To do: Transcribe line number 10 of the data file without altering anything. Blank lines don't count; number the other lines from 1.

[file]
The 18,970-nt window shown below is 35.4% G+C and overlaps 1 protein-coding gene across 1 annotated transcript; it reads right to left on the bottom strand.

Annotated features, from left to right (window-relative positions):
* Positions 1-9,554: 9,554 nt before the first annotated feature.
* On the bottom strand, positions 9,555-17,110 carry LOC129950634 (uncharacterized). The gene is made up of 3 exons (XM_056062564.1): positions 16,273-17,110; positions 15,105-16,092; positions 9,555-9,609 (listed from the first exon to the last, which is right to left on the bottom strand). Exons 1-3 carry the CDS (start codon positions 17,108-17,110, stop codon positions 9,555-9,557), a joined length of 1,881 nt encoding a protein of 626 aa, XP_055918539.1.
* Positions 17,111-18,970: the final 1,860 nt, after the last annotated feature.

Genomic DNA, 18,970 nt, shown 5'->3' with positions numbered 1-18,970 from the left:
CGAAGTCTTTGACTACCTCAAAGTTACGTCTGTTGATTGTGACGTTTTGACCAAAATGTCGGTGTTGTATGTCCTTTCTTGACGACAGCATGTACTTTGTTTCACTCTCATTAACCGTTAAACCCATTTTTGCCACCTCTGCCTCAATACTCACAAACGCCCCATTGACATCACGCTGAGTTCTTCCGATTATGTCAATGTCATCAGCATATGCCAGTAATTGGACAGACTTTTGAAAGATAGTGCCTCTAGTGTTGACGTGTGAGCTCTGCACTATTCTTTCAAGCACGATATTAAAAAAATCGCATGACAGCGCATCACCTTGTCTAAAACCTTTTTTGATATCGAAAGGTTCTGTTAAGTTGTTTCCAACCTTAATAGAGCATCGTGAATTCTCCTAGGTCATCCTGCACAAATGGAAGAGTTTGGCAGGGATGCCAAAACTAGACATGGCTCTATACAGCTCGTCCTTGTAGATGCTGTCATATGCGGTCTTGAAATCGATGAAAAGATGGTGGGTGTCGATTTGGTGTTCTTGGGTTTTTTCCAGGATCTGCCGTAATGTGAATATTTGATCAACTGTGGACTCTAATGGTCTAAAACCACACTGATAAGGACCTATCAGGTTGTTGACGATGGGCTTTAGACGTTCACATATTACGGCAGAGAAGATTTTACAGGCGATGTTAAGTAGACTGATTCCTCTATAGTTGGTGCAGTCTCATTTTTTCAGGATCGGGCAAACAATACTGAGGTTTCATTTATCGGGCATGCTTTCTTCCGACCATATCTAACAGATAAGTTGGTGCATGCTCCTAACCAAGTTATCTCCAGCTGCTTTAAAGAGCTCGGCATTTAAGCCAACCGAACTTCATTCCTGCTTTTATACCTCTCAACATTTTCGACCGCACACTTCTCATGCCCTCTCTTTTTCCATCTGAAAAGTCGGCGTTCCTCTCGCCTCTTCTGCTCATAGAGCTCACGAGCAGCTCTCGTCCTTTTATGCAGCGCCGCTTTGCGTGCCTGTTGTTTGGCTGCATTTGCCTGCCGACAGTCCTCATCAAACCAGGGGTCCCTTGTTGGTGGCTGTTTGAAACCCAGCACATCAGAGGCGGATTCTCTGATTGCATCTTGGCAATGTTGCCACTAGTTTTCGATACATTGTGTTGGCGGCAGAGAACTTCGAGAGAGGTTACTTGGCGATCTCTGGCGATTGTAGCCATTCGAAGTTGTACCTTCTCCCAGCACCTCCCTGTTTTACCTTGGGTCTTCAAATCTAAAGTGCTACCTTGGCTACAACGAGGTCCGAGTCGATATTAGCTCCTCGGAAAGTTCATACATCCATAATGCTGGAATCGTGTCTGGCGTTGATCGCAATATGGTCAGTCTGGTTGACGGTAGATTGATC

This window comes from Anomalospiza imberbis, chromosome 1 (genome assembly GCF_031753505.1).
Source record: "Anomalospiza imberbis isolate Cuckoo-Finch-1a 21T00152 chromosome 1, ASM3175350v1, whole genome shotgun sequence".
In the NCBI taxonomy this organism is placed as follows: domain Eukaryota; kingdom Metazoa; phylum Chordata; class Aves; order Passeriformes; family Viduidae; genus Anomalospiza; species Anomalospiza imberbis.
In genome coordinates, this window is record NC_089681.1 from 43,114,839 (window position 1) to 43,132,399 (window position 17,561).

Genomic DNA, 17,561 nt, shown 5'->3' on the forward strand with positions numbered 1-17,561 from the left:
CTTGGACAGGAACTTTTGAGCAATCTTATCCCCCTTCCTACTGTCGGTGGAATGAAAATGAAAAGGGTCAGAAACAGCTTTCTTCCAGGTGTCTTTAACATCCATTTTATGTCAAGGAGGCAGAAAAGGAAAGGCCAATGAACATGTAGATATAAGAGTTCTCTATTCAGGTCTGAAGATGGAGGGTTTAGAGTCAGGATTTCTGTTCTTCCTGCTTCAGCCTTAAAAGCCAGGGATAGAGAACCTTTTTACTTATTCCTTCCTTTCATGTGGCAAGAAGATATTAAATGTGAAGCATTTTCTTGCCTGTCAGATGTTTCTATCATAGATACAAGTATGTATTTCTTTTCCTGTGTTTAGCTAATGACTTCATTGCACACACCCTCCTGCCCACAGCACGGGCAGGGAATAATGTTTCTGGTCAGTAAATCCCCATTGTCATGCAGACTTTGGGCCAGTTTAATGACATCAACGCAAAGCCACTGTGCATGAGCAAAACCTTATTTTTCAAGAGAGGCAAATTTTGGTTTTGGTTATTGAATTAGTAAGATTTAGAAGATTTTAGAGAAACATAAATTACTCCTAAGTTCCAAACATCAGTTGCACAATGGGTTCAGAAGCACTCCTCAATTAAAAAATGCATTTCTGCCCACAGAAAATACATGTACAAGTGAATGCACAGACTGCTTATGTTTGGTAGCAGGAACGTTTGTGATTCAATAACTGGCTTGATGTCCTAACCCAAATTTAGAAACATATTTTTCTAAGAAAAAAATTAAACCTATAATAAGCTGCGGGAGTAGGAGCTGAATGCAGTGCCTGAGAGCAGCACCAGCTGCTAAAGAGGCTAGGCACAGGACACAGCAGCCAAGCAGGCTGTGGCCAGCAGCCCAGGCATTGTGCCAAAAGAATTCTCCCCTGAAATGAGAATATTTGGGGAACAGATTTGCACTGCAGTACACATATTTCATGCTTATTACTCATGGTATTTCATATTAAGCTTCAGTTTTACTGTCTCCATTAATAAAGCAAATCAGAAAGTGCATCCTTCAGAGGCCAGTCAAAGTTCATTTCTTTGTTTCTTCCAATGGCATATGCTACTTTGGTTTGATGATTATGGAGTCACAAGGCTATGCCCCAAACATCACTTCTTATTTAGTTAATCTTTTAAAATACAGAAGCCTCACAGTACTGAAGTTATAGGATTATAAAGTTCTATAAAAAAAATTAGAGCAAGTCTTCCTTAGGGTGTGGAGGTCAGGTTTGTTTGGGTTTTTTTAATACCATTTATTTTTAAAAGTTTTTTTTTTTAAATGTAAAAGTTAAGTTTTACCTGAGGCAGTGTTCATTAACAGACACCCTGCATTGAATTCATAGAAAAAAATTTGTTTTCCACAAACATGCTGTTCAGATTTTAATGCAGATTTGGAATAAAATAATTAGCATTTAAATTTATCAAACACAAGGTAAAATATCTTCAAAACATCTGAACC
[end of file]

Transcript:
In the NCBI taxonomy this organism is placed as follows: domain Eukaryota; kingdom Metazoa; phylum Chordata; class Aves; order Passeriformes; family Viduidae; genus Anomalospiza; species Anomalospiza imberbis.